The FT Rachman, obviously distracted by the delicious piece of grilled halibut and prime minister's pistachio crème brûlée - both largely untouched, it was noted - made an ill attempt at humour when he asked Lee if he always knew he would go into the family business, into politics.
When the guy who told pork chop soup on tap and free smoke at open windows jokes failed to respond in like vein, Rachman was rudely reminded that the PM has successfully extracted apologies and damages from media organisations, including the FT, for suggesting the Lee family has benefited from nepotism.
But humour at others' expense is par for the course. Racham wrote that the Japanese occupation of Singapore in the second world war, the west’s mishandling of the revolution in Ukraine, China’s fear of separatist movements and the bankruptcy of Iceland, all provoked an incongruous chuckle or a broad smile.
Still, the light banter provided invaluable inputs. Such as the day when the PAP is not running Singapore. “It could well happen,” he reportedly replied mildly. “I don’t know how it will work but it could happen.” Lee has told us on more than one occasion that 20/20 vision is not his forte. Maybe it was the effect of the pricey Hildon water - our own drinking water, if everything is going on as planned, by now should contain 5 percent sourced from the toilet bowl - as Lee went on to ruminate on the scenario of a coalition government, “It may not be one team in, one team out, it may be more complicated – you’re getting used to more complicated than that in Britain now.”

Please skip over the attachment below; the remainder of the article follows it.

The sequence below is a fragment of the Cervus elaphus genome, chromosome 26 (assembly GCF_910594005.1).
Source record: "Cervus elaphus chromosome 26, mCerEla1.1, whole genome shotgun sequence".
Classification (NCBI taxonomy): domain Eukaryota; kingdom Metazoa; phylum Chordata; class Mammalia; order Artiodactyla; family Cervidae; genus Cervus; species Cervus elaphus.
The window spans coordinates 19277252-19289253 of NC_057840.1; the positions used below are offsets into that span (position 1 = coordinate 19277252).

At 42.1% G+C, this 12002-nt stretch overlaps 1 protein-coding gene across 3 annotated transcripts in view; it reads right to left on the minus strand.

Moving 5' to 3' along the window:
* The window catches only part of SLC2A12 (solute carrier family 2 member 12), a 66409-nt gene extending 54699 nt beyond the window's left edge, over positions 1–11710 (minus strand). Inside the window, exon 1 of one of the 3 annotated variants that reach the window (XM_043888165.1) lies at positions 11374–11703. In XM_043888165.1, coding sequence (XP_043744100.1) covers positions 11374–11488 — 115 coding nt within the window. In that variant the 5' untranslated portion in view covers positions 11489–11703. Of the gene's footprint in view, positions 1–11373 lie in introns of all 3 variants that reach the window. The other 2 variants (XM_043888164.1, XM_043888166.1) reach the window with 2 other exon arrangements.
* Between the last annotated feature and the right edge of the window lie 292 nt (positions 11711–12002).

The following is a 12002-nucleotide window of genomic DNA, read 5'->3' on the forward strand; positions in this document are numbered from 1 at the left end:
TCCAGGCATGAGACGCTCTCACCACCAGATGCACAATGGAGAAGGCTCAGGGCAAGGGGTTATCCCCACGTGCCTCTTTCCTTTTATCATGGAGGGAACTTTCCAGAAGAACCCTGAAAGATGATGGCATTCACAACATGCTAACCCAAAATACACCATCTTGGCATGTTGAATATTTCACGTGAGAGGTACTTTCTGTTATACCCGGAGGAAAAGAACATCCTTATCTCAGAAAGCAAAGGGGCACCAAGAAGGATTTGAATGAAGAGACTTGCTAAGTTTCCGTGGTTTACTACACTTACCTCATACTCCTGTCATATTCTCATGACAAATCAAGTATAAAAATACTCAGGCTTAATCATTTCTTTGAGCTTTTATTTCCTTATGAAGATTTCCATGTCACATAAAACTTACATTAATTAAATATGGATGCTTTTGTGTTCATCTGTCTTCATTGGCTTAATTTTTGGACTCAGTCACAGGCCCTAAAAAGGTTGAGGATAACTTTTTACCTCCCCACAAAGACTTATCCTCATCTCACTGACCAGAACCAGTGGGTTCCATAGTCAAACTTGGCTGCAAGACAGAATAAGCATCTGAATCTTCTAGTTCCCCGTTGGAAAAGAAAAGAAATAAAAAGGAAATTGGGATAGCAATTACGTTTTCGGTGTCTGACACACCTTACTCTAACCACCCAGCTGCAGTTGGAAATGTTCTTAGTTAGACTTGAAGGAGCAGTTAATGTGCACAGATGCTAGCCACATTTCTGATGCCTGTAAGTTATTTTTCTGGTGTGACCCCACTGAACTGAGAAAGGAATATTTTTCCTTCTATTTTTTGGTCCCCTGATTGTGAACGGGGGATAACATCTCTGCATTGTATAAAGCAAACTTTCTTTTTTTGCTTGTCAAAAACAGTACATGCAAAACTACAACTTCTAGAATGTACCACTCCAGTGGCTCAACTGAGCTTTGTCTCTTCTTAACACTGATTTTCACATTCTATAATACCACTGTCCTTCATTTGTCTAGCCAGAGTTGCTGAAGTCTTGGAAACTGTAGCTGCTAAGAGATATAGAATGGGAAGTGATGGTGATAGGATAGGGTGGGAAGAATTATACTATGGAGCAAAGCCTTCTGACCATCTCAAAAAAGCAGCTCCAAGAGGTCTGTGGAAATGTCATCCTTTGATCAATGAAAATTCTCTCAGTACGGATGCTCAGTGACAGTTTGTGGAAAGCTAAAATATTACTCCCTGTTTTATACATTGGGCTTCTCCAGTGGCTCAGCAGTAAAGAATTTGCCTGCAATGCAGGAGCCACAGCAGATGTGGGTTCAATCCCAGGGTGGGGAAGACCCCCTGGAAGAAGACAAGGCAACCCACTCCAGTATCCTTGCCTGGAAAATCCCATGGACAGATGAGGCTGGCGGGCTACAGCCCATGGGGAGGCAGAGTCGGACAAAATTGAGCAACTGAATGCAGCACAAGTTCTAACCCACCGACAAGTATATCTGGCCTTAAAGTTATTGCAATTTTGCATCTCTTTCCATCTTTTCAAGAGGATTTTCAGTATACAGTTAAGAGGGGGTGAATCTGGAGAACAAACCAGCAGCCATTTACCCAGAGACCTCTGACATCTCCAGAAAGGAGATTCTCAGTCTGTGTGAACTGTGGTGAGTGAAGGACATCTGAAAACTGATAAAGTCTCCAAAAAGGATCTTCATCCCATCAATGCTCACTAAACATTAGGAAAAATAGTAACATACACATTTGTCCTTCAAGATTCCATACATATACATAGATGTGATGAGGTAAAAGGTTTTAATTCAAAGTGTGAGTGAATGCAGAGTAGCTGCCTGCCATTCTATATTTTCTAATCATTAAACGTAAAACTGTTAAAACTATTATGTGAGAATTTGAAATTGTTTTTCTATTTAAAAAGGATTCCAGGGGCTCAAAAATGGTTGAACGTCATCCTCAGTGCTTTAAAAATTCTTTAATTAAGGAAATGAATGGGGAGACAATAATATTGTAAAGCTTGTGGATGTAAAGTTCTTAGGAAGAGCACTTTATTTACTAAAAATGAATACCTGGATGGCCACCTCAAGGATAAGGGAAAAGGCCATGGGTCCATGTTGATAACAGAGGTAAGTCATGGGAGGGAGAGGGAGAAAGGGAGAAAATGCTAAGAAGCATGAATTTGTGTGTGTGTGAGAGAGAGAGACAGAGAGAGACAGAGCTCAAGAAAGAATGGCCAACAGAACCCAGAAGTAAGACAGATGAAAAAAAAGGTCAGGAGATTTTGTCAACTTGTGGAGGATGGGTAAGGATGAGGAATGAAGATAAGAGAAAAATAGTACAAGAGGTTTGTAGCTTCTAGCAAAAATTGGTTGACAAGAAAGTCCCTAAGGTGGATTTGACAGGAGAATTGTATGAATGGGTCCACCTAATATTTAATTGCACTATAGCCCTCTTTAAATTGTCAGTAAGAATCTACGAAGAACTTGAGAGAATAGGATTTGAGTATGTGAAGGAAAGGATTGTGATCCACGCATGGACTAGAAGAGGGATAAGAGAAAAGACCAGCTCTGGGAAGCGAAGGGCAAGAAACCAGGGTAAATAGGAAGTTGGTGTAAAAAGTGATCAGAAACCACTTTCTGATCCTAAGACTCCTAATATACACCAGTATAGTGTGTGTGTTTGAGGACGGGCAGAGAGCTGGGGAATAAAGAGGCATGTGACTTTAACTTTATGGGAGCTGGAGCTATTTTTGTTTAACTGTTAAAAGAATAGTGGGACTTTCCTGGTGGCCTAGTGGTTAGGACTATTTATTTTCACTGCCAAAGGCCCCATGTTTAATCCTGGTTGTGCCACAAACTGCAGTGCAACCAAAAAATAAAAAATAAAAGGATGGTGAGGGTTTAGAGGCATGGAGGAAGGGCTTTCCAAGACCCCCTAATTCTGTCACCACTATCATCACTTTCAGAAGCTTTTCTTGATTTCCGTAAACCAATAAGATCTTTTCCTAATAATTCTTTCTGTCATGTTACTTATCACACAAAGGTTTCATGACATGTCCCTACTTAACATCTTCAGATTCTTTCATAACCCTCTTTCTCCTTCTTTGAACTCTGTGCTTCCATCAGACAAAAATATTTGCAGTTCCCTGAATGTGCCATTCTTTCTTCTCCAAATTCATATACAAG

Taking cue from Lim Wee Kiat who reflected on his MH370 commentary and then made a grovelling U-turn, Lee is now saying that "a stable two-party system is naive." He clarified via Facebook post that the possibility of Singapore having a coalition government was not what he had in mind, what he meant was that there could be a day when the ruling People's Action Party (PAP) is no longer dominant. Now that's plenty to reflect about.
It's not just the housing shortage, rising health care costs - Singapore hospitals just hiked the A&E admission charges - and regular train breakdowns, dirty money is afloat. Asked if Lee has noticed an inflow of funds from Switzerland, the reply was, “I don’t know where the money comes from.” Rachman was making discrete reference to Singapore being discussed as the new safe harbour for footloose international money. That can't be a stable system in play.